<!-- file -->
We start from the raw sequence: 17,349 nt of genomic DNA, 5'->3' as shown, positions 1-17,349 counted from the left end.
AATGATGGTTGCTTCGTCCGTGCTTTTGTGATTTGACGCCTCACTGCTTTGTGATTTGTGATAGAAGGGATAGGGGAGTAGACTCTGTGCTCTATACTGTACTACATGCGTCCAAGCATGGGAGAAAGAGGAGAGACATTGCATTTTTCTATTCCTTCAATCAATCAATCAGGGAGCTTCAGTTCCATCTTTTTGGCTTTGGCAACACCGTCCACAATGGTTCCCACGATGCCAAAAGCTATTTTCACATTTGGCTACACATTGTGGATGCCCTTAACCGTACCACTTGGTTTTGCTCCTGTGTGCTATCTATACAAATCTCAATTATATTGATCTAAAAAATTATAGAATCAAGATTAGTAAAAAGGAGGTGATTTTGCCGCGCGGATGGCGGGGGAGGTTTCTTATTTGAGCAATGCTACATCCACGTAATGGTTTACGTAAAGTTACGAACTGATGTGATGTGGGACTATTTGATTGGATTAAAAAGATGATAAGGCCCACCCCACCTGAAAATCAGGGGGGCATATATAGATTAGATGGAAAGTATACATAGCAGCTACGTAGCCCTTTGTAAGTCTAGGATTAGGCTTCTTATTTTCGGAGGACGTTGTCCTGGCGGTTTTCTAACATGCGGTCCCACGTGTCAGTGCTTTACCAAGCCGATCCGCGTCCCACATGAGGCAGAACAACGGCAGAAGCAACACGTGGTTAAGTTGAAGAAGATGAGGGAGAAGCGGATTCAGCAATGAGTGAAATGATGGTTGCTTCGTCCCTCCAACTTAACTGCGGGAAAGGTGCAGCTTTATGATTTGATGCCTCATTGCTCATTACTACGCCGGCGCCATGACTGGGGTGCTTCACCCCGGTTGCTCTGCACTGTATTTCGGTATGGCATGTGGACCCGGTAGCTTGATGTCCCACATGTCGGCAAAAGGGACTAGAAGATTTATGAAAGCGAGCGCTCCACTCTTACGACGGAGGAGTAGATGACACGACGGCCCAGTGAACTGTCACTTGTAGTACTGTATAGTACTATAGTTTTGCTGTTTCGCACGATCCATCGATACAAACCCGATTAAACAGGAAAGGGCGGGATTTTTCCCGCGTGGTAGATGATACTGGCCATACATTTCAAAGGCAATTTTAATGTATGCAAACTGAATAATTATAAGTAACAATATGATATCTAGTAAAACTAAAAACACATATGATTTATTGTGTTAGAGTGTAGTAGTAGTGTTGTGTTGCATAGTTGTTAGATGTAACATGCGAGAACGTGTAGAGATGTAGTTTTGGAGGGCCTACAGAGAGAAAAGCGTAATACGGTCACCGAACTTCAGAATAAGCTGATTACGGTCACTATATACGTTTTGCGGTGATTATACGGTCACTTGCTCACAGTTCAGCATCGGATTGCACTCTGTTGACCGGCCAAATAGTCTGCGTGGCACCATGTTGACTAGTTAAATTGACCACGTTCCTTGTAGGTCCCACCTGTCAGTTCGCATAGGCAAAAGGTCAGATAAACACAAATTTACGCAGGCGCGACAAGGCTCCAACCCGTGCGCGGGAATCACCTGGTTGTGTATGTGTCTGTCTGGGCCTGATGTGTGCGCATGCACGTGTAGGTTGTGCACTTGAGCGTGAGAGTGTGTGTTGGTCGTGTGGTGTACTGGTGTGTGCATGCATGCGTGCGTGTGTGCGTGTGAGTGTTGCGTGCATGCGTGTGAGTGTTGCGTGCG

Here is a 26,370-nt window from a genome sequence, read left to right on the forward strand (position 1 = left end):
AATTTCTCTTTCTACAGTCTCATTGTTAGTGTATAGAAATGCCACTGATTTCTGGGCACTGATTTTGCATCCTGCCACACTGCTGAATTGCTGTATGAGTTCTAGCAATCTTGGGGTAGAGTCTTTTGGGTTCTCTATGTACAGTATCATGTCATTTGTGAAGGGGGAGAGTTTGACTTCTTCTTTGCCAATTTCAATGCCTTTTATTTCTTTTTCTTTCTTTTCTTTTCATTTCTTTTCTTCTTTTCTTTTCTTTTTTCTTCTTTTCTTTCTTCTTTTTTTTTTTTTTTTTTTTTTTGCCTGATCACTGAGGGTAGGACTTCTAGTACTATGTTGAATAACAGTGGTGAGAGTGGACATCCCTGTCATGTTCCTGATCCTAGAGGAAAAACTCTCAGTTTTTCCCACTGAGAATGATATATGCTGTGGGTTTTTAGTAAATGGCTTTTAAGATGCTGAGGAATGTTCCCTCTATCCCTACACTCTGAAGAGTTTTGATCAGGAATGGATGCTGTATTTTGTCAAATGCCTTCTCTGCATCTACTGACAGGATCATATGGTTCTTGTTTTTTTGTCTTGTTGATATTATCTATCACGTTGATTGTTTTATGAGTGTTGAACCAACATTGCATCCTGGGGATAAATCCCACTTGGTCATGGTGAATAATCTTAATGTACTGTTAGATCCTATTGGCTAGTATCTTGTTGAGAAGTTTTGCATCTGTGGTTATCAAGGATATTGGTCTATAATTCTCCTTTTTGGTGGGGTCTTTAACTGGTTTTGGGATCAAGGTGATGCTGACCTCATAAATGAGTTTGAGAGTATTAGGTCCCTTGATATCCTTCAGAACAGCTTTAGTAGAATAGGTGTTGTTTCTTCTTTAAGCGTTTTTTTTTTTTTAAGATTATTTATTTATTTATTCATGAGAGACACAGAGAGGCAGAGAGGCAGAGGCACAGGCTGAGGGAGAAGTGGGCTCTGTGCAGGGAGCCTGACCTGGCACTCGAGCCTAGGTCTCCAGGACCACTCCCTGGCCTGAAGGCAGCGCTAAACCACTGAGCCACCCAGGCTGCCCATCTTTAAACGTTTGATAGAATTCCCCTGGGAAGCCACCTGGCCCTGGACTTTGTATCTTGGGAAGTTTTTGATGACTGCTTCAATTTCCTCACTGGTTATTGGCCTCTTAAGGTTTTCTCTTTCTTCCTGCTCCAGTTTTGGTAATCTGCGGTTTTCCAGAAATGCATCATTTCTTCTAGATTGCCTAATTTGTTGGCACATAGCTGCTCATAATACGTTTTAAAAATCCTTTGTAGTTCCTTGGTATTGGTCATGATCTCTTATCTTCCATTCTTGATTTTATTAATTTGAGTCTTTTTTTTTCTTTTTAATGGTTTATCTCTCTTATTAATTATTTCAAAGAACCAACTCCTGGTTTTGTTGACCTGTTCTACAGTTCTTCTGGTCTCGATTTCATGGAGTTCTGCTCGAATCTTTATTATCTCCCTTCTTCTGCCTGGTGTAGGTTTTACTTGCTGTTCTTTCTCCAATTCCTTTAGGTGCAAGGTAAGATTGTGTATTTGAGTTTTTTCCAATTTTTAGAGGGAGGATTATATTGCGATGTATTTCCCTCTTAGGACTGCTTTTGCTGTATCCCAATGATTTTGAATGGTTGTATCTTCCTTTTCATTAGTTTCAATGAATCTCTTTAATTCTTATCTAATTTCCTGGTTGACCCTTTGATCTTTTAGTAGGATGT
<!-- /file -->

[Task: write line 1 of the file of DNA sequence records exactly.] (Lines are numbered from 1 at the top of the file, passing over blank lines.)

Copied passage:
We start from the raw sequence: 17,349 nt of genomic DNA, 5'->3' as shown, positions 1-17,349 counted from the left end.